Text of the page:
‘Speed-dating’ Soriot finds his target
It’s with delicious irony that as Brexit inches closer, one of the UK’s most successful companies is chaired by a Swede, run by a Frenchman and has operations predominantly outside the UK.
But don’t let facts get in the way of a national success story. The UK needs one badly.
Over the weekend AstraZeneca, the Anglo-Swedish drugmaker, delivered. The group announced its biggest acquisition to date, a $39bn takeover of the US-based biotechnology group Alexion, which focuses on treatments for rare diseases.
We were slightly taken aback by AstraZeneca’s decision to announce one of the biggest deals of the year on a Saturday, but DD is told that was partly to prevent leaks and to give chief executive Pascal Soriot time to explain the transaction to investors.
This is, of course, not the first time we’ve discussed AstraZeneca, the Cambridge-based pharma group, in DD this year.
If you recall back in May, our colleagues dug into how the once struggling drugmaker found its footing — after fighting off a hostile takeover bid from the US rival Pfizer — to climb the ranks of the UK’s FTSE 100 index.
At one point this year, AstraZeneca became the largest company in the benchmark by market capitalisation. It now sits third, behind Unilever and Royal Dutch Shell, with a value of £101.3bn as of Monday’s close.
Those who have followed the dealings of AstraZeneca’s chief executive will know he’s been on the hunt for a target.
Soriot, who one banker told DD enjoys the M&A equivalent of “speed dating”, has been running through his takeover targets all year, touching base with companies including the US drugmaker Gilead.
You can catch up with our news story on the key details and this deep-dive on what the Alexion takeover means. Rather than repeating those things, we thought we’d lay out the biggest winners and losers from the deal.
Among the victors are:
Alexion’s chief executive Ludwig Hantson, who stands to make $56m from a golden parachute clause if he leaves following the deal’s completion, according to FT calculations;
Elliott Management after the London office of the hedge fund headed by Paul Singer had pressured Alexion to sell itself, citing management missteps;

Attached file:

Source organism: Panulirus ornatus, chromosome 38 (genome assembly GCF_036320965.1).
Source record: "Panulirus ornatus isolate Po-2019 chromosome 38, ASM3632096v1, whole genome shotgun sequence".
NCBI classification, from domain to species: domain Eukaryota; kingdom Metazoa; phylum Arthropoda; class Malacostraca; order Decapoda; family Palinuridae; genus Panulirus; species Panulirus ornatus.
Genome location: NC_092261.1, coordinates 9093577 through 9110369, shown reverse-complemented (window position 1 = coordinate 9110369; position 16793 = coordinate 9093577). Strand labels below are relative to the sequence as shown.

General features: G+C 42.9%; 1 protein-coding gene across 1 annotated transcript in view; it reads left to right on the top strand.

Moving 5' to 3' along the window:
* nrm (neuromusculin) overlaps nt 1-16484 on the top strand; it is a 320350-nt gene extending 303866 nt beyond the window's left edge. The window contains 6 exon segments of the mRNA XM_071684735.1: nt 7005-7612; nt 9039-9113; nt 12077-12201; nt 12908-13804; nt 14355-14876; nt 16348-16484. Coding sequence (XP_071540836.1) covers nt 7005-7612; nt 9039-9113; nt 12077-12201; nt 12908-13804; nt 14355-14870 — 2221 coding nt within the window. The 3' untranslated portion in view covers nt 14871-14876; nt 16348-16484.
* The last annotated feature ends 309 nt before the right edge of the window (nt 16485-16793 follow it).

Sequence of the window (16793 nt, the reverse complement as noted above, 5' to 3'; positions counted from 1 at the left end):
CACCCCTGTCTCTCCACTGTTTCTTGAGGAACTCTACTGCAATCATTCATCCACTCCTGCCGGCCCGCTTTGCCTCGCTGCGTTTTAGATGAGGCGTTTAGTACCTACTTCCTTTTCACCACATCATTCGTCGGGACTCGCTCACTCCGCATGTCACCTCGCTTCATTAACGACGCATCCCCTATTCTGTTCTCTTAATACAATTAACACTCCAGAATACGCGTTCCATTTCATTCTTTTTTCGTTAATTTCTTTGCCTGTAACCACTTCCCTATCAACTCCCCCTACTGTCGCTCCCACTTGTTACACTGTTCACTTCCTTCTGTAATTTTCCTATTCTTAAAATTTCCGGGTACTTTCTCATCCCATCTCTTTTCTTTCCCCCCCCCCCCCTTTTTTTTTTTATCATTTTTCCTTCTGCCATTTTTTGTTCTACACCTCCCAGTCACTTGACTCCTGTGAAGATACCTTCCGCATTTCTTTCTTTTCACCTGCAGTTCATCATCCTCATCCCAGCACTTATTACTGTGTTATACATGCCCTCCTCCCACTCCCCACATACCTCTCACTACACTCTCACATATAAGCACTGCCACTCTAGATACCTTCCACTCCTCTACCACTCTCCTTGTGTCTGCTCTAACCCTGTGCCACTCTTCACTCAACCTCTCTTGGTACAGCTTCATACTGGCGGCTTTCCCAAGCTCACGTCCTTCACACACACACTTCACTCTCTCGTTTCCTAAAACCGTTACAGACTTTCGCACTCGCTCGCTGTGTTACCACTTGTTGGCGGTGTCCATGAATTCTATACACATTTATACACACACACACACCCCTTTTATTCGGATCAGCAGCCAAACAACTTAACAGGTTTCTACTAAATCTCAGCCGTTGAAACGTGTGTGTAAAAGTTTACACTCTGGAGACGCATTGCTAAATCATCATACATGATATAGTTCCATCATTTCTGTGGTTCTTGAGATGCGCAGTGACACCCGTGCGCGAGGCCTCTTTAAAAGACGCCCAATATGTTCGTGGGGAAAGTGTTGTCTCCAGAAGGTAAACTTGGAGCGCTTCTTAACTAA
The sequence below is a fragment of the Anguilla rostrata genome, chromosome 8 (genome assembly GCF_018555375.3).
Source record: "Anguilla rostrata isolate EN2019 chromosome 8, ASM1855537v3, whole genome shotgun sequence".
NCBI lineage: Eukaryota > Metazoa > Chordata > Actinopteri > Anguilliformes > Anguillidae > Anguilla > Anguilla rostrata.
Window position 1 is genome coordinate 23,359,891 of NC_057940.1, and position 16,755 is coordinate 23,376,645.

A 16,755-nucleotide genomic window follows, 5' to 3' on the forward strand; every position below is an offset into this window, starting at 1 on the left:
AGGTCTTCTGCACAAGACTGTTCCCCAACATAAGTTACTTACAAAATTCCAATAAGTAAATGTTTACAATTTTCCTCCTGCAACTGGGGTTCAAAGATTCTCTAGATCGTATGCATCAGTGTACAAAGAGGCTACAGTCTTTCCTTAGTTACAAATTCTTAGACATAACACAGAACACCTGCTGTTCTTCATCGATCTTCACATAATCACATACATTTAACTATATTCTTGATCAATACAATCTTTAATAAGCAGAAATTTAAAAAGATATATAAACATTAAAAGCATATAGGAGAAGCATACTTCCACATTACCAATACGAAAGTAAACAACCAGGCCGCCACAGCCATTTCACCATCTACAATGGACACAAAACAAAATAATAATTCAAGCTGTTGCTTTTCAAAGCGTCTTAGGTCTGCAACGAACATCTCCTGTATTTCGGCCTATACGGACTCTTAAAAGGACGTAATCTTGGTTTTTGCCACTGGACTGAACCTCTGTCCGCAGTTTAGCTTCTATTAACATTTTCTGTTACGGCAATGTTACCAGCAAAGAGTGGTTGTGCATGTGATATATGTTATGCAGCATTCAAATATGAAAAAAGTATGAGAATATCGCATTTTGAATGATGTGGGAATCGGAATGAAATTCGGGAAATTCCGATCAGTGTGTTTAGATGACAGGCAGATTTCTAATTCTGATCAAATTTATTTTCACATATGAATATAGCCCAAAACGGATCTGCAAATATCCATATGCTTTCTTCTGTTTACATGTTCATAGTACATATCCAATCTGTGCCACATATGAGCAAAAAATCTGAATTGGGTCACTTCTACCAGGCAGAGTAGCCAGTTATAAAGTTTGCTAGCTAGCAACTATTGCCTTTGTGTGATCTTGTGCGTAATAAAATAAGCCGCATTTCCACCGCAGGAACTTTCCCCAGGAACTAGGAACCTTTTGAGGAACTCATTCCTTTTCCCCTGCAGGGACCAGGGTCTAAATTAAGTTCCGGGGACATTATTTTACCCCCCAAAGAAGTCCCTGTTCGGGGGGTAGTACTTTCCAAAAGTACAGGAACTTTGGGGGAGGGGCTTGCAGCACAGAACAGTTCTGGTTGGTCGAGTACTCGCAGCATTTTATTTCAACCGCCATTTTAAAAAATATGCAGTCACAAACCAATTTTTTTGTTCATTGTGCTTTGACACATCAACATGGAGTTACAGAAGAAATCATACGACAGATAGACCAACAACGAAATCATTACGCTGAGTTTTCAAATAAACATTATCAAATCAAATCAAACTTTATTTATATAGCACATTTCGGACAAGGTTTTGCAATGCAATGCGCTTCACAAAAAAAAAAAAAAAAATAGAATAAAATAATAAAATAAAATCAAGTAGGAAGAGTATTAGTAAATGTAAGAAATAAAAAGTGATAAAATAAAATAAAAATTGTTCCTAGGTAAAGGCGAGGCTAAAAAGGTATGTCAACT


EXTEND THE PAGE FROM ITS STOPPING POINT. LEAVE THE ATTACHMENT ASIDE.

Bank of America and Wachtell, Alexion’s sole advisers on the deal, although law firm Macfarlanes helped on UK legal matters;
Evercore and Centerview Partners — which served as AstraZeneca’s lead financial advisers, along with London-based advisory firm Ondra Partners, which offered capital markets advice;
Freshfields, which picked up both the UK and US legal mandates, notching a victory in the law firm’s campaign to become a US heavyweight after splashing out huge amounts to hire Ethan Klingsberg from Cleary Gottlieb last year;
dealmaking in general — the transaction brings global M&A activity to $1tn in the fourth quarter of this year, according to Refinitiv, the second consecutive trillion-dollar quarter.
And among the losers:
AstraZeneca shareholders — for now. The company’s stock fell 5.9 per cent to £76.78 on Monday as investors digested the deal;
Goldman Sachs — the press release announcing the deal doled out financial advisory credit to its Wall Street neighbours Morgan Stanley and JPMorgan Chase for working on the AstraZeneca side;
Davis Polk, which played a big role in AstraZeneca’s defence from a hostile bid in 2014, is likely feeling sore after Freshfields clinched the US law mandate;
Pfizer’s former executive chairman Ian Read, whose failed attempt at a megamerger with AstraZeneca may have left him with some regrets. The US pharma group now led by Albert Bourla could always try to reverse its luck with a run at Alexion . . . or even another tilt at AstraZeneca.